How to Stay Focused.
Strengthening your capacity to pay attention — and not mind-wander — helps you to accomplish tasks faster, respond more wisely, and can even make you happier.
Here’s how it works.
Research shows that the majority of us mind-wander 47% of the day, no matter what we’re doing, no matter what our age, no matter what our nationality. Usually our minds wander to self-reflective thoughts. Unfortunately, the majority of those thoughts are usually negative and are casually linked to our level of unhappiness.
The good news is you can train your brain to mind-wander less frequently, which means you can use your time more effectively, increase your productivity, and it will also make your happier.
Want to know how to do it? Meditate.
Train Your Brain with Meditation.
Set a timer for 10 minutes or use an app like 10% happier. Then find a comfortable, seated position. Focus your attention on where you feel the sensation of your breath the most. When you notice your mind has wandered, which it will, note your thoughts, and kindly return to the sensation of the breath in your body.
Overtime, this practice helps to improve your inhibitory control and increases your ability for sustain attention. It also allows you to notice when you’re diving into a negative fantasy, and choose to think more positive thoughts about yourself and whatever situation your mind has wandered into.
Set a Timer, Set a task.
It can also be helpful to set a specific time and task when trying to stay focused on certain projects. Essentially, the timer/task method is a helpful mental reminder to stay focused on the task at hand, and not allow yourself to wander into another task until the chosen priority is complete. That means not checking your email, responding to texts, checking Instagram, or even getting up to get a cup of coffee.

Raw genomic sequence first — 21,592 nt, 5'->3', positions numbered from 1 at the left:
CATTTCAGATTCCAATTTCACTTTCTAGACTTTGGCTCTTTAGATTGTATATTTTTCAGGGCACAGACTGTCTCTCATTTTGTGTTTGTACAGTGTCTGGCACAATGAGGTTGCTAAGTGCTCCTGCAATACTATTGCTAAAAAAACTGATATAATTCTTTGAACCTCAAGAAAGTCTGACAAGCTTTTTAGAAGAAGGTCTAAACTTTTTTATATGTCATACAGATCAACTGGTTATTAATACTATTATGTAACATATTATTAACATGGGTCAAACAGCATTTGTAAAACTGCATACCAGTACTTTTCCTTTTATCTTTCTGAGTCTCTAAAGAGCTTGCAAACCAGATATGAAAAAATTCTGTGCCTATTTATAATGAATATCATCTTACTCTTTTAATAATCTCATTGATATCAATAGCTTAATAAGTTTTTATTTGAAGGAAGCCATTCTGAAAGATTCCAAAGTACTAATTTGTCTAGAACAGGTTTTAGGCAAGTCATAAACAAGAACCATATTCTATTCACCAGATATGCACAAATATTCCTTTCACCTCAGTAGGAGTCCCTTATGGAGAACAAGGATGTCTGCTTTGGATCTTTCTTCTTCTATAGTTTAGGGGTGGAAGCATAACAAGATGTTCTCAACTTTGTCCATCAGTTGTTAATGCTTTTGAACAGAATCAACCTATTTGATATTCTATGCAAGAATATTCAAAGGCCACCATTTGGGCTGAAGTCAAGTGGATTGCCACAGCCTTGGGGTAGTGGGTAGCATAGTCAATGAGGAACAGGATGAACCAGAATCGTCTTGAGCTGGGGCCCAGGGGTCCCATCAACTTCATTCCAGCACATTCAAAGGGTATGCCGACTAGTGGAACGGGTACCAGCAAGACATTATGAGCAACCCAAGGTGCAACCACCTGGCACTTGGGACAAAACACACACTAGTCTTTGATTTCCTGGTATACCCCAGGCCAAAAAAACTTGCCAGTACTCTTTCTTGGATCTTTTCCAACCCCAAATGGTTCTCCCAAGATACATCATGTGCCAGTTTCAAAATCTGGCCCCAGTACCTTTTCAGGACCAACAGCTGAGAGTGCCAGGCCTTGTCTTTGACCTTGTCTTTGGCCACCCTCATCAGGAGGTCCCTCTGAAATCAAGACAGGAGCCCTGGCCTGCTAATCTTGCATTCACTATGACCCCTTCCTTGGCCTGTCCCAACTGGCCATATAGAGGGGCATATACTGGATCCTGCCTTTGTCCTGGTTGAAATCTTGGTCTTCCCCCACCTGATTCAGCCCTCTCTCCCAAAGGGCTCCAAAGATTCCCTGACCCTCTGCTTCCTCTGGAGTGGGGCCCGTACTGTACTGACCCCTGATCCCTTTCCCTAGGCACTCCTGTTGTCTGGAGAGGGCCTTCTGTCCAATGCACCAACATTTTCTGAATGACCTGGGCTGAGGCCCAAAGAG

So, depending on the task, you might set a timer for 5, 10, 30, 45, or 90 minutes. The timer creates a sort of urgency to accomplish the task. Once the time is up, you can reward yourself with a 2-minute stretch, funny video, or quick text message to a friend. These short ‘sprints’ of sustained attention are much more effective than trying to focus on a single task for two or more hours. So, break big projects up into smaller tasks.
Pro Tip: Don’t spend all your time mapping out the increments ahead of time and make sure you don’t let your mind wander past your 2-minute reward!